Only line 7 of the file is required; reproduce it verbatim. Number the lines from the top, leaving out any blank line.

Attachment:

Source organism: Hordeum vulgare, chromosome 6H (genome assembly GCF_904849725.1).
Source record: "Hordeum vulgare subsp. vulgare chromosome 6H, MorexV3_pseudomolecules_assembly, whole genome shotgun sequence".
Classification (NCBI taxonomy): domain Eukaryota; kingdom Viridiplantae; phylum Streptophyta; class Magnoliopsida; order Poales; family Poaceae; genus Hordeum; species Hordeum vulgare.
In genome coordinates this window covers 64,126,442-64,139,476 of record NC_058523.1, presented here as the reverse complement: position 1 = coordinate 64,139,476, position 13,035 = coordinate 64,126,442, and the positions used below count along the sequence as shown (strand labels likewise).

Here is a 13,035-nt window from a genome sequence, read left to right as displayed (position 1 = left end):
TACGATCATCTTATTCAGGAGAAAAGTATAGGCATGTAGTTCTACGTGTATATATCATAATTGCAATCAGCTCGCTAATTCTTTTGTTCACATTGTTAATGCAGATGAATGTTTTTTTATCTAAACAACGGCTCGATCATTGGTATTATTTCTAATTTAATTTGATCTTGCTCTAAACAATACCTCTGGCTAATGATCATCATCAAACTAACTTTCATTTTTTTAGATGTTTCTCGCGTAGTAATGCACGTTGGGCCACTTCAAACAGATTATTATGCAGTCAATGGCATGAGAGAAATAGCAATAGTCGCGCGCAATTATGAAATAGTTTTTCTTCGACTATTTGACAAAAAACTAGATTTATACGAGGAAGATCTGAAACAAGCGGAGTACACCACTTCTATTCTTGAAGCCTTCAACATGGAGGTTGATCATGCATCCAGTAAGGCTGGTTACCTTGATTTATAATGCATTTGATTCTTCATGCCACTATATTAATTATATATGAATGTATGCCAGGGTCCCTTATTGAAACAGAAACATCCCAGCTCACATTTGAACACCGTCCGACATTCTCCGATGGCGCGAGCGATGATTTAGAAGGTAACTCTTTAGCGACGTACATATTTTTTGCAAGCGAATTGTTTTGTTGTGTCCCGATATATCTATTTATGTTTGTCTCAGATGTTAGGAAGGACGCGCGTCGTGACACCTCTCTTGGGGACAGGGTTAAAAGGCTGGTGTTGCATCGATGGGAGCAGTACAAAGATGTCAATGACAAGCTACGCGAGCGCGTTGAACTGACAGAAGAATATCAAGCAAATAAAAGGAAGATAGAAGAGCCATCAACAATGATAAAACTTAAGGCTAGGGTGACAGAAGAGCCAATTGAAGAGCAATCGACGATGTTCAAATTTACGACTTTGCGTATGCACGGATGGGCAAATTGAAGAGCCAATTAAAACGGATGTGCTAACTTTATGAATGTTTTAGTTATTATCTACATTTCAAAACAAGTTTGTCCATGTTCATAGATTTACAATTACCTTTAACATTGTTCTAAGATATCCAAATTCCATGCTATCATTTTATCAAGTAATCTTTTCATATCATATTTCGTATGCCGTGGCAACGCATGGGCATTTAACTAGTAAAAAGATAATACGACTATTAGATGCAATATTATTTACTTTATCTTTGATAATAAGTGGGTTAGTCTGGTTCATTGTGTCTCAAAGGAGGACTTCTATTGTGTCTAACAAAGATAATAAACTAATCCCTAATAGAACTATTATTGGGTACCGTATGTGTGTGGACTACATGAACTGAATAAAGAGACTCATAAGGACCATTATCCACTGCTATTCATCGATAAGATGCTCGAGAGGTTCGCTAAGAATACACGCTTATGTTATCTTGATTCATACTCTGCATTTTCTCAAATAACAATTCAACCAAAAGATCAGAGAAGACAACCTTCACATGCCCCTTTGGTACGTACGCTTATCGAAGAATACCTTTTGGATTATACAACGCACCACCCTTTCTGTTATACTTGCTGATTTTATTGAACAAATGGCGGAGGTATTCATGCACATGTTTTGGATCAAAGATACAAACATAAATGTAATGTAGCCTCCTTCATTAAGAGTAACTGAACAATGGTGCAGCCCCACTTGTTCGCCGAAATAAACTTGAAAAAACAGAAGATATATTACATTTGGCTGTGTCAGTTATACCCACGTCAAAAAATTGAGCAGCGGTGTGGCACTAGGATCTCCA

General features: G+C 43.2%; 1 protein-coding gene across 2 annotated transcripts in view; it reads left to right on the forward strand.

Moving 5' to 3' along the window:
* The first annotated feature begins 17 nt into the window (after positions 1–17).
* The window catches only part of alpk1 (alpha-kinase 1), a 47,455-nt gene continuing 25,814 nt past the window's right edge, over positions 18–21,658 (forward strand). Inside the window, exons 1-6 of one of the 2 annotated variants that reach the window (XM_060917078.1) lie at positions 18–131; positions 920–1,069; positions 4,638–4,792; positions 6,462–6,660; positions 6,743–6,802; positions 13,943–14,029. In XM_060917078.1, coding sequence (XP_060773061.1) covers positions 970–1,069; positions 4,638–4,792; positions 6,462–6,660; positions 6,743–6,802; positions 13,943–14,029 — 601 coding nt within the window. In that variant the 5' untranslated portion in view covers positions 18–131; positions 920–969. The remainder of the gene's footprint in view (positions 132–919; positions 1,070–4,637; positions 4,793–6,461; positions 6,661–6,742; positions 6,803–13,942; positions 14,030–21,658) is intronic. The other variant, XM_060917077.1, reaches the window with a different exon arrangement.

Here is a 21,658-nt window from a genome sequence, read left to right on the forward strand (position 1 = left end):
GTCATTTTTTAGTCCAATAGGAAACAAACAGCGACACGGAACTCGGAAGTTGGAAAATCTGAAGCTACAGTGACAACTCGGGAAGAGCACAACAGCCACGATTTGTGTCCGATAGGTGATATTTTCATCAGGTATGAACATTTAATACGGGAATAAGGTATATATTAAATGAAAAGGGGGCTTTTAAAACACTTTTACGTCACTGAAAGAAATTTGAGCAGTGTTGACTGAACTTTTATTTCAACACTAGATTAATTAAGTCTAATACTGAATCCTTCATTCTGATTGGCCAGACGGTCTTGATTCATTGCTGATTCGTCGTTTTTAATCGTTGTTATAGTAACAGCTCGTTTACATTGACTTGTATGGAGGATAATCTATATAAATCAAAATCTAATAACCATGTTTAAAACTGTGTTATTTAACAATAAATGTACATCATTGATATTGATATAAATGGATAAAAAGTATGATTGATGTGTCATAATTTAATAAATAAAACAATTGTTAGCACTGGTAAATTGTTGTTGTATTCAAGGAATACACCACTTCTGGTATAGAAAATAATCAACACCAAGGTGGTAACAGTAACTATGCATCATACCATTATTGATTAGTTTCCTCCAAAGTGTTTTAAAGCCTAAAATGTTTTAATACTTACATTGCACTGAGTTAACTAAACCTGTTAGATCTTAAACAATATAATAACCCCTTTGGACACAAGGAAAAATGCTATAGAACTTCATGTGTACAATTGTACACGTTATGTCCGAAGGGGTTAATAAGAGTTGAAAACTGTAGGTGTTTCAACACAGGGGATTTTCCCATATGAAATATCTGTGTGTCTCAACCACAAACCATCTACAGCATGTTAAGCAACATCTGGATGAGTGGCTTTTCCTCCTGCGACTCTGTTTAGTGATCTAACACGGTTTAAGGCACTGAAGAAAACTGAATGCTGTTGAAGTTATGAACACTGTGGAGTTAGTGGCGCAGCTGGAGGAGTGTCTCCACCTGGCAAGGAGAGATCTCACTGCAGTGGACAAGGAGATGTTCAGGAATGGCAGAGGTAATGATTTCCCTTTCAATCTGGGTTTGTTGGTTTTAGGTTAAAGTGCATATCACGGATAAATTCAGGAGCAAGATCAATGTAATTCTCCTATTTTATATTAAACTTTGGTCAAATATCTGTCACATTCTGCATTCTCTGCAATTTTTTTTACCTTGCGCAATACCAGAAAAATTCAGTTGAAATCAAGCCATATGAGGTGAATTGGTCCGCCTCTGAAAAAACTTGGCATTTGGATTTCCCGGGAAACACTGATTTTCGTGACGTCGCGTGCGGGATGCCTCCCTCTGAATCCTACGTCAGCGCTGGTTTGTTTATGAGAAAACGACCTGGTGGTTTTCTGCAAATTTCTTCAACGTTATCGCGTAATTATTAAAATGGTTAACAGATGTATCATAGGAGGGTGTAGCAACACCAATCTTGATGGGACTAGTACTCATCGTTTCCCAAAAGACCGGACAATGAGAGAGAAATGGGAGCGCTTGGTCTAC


General features: G+C 43.2%; 1 protein-coding gene across 2 annotated transcripts in view; it reads left to right on the forward strand.